I forgot an exact URL, but I have read about an big non-rigid airship (150m long, 30m diameter)that can lift 50 tons to 1000 m, and make 150 km/h with 2 2000 hp diesels ( for 20 hours) . And it can cruise (110km) for 100 hours. Current tank engines have 1500 hp - that means this airship would be very economicaly. Compare it to the current fuel consumption of normal planes. And this airship exist already today. Bigger airship that could lift more fuel needs more powerfull engines and maybe turbines instead of diesels, but it is not that bad as many people thinks. And remember it needs the speed only during the refueling, after that it could set the engines off and simply wait. And next advantage - the airships have much lower RCS (they are made of radar transparent materials).



posted on Aug, 10 2004 @ 02:45 PM
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Wow, airships and a jet bi-plane, talk about back to the future!

How come the MD11 is not top of the list?

Big, relatively modern, modern engines and with a family commonality to the KC10....surely this makes most sense as spares, maintenance etc are considered?



posted on Aug, 10 2004 @ 06:03 PM
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Originally posted by sminkeypinkey
How come the MD11 is not top of the list?
Big, relatively modern, modern engines and with a family commonality to the KC10....surely this makes most sense as spares, maintenance etc are considered?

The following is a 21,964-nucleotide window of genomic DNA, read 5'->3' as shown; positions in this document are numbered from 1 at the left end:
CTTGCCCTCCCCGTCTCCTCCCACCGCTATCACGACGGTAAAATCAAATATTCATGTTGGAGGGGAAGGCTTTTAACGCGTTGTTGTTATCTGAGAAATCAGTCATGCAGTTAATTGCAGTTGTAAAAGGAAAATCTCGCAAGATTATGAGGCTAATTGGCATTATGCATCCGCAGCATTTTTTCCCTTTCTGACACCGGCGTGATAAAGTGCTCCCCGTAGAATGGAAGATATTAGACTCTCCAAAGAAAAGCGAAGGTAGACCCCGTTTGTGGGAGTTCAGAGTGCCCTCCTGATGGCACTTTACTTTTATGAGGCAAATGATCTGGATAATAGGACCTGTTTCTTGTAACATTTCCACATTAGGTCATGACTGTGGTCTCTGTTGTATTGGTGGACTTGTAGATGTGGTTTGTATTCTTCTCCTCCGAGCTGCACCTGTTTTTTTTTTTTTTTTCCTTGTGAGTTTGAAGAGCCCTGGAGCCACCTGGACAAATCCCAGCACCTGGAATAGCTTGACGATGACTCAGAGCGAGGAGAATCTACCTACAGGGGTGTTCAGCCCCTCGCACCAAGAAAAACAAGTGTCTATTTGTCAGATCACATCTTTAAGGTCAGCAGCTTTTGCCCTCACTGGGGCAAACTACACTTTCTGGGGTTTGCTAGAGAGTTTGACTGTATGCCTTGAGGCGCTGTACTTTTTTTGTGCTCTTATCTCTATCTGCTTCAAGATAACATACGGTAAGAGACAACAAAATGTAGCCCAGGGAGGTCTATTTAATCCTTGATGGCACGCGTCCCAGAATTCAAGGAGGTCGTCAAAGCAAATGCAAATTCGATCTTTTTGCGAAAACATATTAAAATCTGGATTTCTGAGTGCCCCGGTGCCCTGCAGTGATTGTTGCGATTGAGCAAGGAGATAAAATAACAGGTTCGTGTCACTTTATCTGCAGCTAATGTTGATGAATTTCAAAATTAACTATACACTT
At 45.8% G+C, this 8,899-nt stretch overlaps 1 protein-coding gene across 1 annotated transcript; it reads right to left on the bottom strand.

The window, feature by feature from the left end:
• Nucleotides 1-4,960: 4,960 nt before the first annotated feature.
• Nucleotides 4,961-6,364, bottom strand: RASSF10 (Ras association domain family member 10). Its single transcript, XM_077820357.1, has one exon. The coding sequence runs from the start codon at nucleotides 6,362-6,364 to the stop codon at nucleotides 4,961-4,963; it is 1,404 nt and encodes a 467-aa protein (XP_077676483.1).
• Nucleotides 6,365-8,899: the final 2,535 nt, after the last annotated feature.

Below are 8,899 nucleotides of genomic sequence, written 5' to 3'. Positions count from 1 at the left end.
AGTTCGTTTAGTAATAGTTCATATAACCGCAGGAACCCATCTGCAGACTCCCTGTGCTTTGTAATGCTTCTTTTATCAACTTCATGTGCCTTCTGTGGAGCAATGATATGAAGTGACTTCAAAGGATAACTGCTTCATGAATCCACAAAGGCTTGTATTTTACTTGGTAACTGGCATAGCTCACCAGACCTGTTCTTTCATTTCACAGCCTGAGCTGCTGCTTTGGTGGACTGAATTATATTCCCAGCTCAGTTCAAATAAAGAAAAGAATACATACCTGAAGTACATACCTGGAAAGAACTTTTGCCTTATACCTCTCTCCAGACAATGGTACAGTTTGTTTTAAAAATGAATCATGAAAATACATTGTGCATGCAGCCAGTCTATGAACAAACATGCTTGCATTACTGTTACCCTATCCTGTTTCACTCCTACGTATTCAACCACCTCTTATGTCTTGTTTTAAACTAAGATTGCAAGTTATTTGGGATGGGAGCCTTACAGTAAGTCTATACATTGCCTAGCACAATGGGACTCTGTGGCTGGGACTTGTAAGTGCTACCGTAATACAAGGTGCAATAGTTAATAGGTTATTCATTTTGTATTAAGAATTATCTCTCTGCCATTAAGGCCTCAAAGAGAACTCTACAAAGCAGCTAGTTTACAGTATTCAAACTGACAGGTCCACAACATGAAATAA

Actually, the planes while similar do not share much in the way of structure or avionics. Boeing has 39 MD-11's parked in the desert that it owns. However, alot of carriers still use them and may or may not want to give them up. If Boeing was smart, they would say offer those carriers cut rate deals on new twin engine planes and take the MD-11 as trade ins. Then turn around convert them and sell them to the Air Force.

I like the MD-11 as a tanker. It has an all digital cockpit, better payload than the KC-767 and more cargo capacity. etc. I would also add in a squad of KC-19's (747) they would have a huge offload capacity and great cargo as well. Part if they can convert them to the Freighter configuration. That in turn could take some of the load off of the C-17 / C-5 fleet.

The Drawback to both plane types is that they are in demand from freight companies for conversion esp the 747-400's in the desert.



posted on Aug, 10 2004 @ 06:35 PM
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I hope we keep the business with Boeing. As crooked as they maybe, I still hope they get contracts for conversions. All of the aircraft I have flown on, I like Boeing's....they are the most comfortable.

=-Rich



posted on Aug, 10 2004 @ 06:48 PM
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Although I think the Airship Tanker idea is interesting I would still pick the Lockheed Box-wing design.



posted on Aug, 10 2004 @ 07:00 PM
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Originally posted by Murcielago
Although I think the Airship Tanker idea is interesting I would still pick the Lockheed Box-wing design.


The Box wing has more merit. As pointed out the airship idea is too slow unless it is refueling a choper. Also, its relative slow speed would make rapid deployment impossible.

In regards tot he box wing, anybody have anyidea about the wing vortex generated by it? Having been out on a LifeFlight and run into wake turbulence 5 MILES behind a 757, that would be another factor in it being used as a refuling plane.